|Programme of Study statements
|Describe position, directions and movements, including half, quarter and three-quarter turns.
Create a display with a selection of shapes attached by split pin fasteners; each day, rotate the shapes and talk to the children about the changes.
Activity B - Robotic toys
Allow the children to design and set up a ‘maze’, through which they can direct each other or a floor robot, with clear instructions. Set out cards numbered 1-12 on the floor in a circular arrangement to imitate a clock. A floor robot can be programmed to travel to a specific number on the ‘clock’, e.g. ‘3’. Children can predict where it will end up next, if programmed to make half a turn before travelling forwards for example.
Activity C - Barrier games
Children work in pairs with a ‘barrier’ between them (e.g. a large book standing upright), so that they cannot see what their partner is doing. Both children are provided with a small number of interlocking cubes. Child A has to make a model, explaining verbally exactly how they are doing this; Child B has to try to make the same model, following these instructions. Once the models are completed, the barrier is removed and children compare their models.
Activity D - Treasure hunts
Get the children to hide a ‘treasure’, somewhere in the room or playground, and then ask them to give each other clues as to where to go, to get closer to the treasure.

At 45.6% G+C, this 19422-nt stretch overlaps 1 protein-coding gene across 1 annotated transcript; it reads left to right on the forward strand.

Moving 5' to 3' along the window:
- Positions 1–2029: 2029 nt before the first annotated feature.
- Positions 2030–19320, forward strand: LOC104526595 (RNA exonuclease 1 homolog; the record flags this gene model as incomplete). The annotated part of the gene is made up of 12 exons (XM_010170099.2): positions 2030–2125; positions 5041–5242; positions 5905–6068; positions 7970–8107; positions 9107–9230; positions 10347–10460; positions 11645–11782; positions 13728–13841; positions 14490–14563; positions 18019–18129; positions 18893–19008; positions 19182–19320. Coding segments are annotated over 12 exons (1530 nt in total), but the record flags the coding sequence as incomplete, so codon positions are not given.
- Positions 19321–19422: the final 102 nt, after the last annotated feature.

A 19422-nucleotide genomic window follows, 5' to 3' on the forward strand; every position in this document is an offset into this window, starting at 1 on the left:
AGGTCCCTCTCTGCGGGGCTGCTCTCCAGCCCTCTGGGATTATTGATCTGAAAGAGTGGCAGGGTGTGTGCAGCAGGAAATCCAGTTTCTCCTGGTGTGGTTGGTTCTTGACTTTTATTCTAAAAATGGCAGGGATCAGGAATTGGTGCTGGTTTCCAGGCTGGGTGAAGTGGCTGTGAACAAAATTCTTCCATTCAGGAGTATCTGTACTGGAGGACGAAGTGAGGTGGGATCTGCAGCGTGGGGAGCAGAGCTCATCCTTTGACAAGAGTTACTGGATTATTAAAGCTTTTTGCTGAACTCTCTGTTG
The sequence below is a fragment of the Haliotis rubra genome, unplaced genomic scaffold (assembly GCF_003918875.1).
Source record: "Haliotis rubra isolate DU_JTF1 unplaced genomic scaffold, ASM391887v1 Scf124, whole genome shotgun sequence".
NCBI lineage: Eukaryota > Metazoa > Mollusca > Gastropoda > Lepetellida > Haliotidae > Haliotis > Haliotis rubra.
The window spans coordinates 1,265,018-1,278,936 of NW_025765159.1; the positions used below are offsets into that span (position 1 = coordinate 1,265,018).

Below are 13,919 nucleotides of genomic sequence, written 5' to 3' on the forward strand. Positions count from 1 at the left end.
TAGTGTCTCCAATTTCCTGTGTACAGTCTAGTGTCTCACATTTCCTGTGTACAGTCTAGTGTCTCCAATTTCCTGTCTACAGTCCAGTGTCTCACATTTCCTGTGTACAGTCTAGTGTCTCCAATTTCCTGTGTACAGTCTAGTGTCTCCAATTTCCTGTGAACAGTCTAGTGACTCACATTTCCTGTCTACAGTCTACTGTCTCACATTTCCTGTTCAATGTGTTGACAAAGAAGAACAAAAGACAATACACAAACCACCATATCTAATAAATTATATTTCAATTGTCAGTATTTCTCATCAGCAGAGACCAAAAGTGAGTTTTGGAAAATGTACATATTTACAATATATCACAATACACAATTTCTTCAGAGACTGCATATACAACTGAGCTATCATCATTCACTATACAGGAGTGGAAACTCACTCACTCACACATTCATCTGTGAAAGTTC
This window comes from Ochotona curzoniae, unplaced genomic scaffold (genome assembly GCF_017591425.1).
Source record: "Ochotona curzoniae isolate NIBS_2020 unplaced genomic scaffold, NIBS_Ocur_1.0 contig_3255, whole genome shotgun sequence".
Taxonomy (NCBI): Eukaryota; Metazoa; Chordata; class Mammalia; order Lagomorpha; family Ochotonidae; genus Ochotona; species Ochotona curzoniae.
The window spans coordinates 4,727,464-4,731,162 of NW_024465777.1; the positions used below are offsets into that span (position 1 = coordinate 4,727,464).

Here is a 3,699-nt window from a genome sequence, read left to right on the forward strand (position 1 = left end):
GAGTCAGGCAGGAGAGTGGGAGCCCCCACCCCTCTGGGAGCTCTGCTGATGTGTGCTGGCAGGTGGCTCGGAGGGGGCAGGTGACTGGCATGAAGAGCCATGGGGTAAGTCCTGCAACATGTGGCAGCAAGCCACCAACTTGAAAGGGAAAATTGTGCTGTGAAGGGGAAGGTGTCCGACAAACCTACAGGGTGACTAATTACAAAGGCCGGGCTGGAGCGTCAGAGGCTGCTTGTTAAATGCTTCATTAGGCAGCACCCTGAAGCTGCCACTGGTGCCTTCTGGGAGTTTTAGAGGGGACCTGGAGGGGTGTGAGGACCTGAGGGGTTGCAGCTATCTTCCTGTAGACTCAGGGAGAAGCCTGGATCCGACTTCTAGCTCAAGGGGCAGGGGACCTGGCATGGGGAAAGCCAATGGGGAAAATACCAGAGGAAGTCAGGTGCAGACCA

They could also try to find the treasure on a large floor grid in which each square is marked off – begin with a 5 x 5 square labelled A-E and 1-5. ‘Child A’ steps in the square where s/he thinks the treasure might be hidden. ‘Child B’ (who has hidden the treasure) has to work out how far away this first child is, using only vertical or horizontal steps, or a combination of both. They can be given a whiteboard to record the fact that s/he is ‘2 steps away’. A second child is invited to take up a position of their choice, on this grid, with reference to this information, possibly after discussing the various possibilities. The hunt goes on, and more children join the grid, until the ‘treasure’ is found.
Children can also then make their own treasure maps on paper, using a similar grid system and adding in their own individual illustrations of a ‘treasure island’. This can also be extended to a ‘battleships’ type barrier game, where one child positions their ship on one side of a grid, unseen by the second child and s/he has to decide where to place her/his ship.
‘Movement and Position in Key Stage 1’ is a collection of activities from Nrich, designed to enable the children to explore shapes, movement and position in enjoyable ways.